In the June Issue of The ISBA Bulletin, Michael Jordan wrote an article titled "The Era of Big Data". The article discussed the possibility and challenges to apply Bayesian techniques to Big Data (e.g. terabytes, petabytes, exabytes and zettabytes). Michael pointed out several advantages of Bayes over non-Bayes, which I quote here:
(1) Analyses of Big Data often have an exploratory flavor rather than a confirmatory flavor. Some of the concerns over family-wise error rates that bedevil classical approaches to exploratory data analysis are mitigated in the Bayesian framework.
(2) In the sciences, Big Data problems often arise in the context of “standard models,” which are often already formulated in probabilistic terms. That is, significant prior knowledge is often present and directly amenable to Bayesian inference.
(3) Consider a company wishing to offer personalized services to tens of millions of users. Large amounts of data will have been collected for some users, but for most users there will be little or no data. Such situations cry out for Bayesian hierarchical modeling.
(4) The growing field of Bayesian nonparametrics provides tools for dealing with situations in which phenomena continue to emerge as data are collected. For example, Bayesian nonparametrics not only provides probability models that yield power-law distributions, but it provides inferential machinery that incorporate these distributions.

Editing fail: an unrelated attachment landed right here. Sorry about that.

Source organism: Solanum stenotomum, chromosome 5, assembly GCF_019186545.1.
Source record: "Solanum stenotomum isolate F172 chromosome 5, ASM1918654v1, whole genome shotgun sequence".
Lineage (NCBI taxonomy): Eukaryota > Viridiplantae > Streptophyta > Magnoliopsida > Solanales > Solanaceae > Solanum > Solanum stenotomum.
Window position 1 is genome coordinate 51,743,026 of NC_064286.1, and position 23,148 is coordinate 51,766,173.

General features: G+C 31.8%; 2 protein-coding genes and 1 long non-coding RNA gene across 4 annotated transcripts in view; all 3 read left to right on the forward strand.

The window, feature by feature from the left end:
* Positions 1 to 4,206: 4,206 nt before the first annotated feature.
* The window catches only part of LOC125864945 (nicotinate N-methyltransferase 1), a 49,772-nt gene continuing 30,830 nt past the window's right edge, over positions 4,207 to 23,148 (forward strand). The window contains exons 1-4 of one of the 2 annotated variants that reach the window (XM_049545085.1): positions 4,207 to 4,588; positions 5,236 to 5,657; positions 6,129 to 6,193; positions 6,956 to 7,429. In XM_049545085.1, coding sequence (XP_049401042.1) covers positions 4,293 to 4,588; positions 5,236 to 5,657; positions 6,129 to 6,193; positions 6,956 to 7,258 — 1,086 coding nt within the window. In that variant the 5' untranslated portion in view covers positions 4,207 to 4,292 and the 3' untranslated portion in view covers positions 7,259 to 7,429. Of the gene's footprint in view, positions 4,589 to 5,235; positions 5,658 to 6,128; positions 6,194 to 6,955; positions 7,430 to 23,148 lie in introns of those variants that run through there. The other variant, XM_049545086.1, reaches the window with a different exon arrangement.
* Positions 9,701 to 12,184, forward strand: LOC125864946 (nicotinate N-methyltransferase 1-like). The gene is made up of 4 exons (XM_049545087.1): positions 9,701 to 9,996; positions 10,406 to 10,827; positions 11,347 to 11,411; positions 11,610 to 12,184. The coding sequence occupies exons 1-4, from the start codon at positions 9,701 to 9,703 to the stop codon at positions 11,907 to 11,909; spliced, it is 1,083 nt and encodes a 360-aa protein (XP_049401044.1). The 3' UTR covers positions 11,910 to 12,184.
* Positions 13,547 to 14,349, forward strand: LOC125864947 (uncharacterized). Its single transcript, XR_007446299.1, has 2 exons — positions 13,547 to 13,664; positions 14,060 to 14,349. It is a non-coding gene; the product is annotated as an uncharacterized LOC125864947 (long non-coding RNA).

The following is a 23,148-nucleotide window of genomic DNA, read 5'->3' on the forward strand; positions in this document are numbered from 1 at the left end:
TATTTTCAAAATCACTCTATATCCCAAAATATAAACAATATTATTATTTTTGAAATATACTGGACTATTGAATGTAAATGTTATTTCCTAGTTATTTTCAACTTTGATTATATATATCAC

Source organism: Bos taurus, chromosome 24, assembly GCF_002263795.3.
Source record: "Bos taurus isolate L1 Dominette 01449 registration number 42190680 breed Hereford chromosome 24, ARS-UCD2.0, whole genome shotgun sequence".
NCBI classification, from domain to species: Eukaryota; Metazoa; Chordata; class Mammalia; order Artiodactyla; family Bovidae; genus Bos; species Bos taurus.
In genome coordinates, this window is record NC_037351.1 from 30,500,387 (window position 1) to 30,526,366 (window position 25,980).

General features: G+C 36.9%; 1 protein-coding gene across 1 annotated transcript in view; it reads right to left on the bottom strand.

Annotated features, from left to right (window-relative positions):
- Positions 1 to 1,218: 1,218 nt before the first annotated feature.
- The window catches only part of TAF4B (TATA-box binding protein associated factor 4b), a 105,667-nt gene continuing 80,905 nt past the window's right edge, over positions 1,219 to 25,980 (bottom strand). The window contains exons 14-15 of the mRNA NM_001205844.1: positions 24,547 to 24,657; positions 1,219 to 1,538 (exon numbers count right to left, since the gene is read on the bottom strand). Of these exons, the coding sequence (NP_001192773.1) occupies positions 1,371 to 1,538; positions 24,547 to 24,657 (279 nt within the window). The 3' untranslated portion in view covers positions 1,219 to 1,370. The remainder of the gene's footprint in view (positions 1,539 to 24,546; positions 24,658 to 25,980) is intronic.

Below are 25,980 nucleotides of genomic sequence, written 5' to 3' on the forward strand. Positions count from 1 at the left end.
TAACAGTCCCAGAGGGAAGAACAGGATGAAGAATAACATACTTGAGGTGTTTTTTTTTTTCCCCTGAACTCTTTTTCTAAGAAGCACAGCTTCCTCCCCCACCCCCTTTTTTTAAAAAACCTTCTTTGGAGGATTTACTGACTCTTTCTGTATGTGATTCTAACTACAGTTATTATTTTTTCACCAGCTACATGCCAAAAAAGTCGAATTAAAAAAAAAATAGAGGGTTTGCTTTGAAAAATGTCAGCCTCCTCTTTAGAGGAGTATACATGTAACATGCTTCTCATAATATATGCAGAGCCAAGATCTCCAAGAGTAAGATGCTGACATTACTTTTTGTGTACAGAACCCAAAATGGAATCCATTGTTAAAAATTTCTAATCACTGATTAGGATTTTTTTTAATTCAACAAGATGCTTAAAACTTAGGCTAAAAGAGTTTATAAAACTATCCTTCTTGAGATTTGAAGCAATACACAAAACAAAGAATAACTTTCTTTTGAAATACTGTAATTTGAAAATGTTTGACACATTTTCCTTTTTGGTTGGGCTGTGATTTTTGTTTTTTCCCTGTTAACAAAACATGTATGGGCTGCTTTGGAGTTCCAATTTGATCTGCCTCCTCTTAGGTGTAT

Based on my experience on compressed sensing, I feel that Bayes provides a more flexible way to exploit structured sparsity. Such power gained from Bayes cannot be gained from non-Bayes methods. However, Bayes is computationally demanding. So, combining Bayes and non-Bayes is my research theme in compressed sensing. This is why I wrote the two papers:
Z.Zhang, B.D.Rao, Iterative Reweighted Algorithms for Sparse Signal Recovery with Temporally Correlated Source Vectors, ICASSP 2011
Z. Zhang, B.D.Rao, Exploiting Correlation in Sparse Signal Recovery Problems: Multiple Measurement Vectors, Block Sparsity, and Time-Varying Sparsity, ICML 2011 Workshop on Structured Sparsity
Above Pictures: Nepenthes. jamban (growing in my patio)
This rare species was discovered in the island of Sumatra in Indonesian in 2005. The pitchers have a unique toilet shape, so the plant was affectionately called jamban, which means toilet in Indonesian.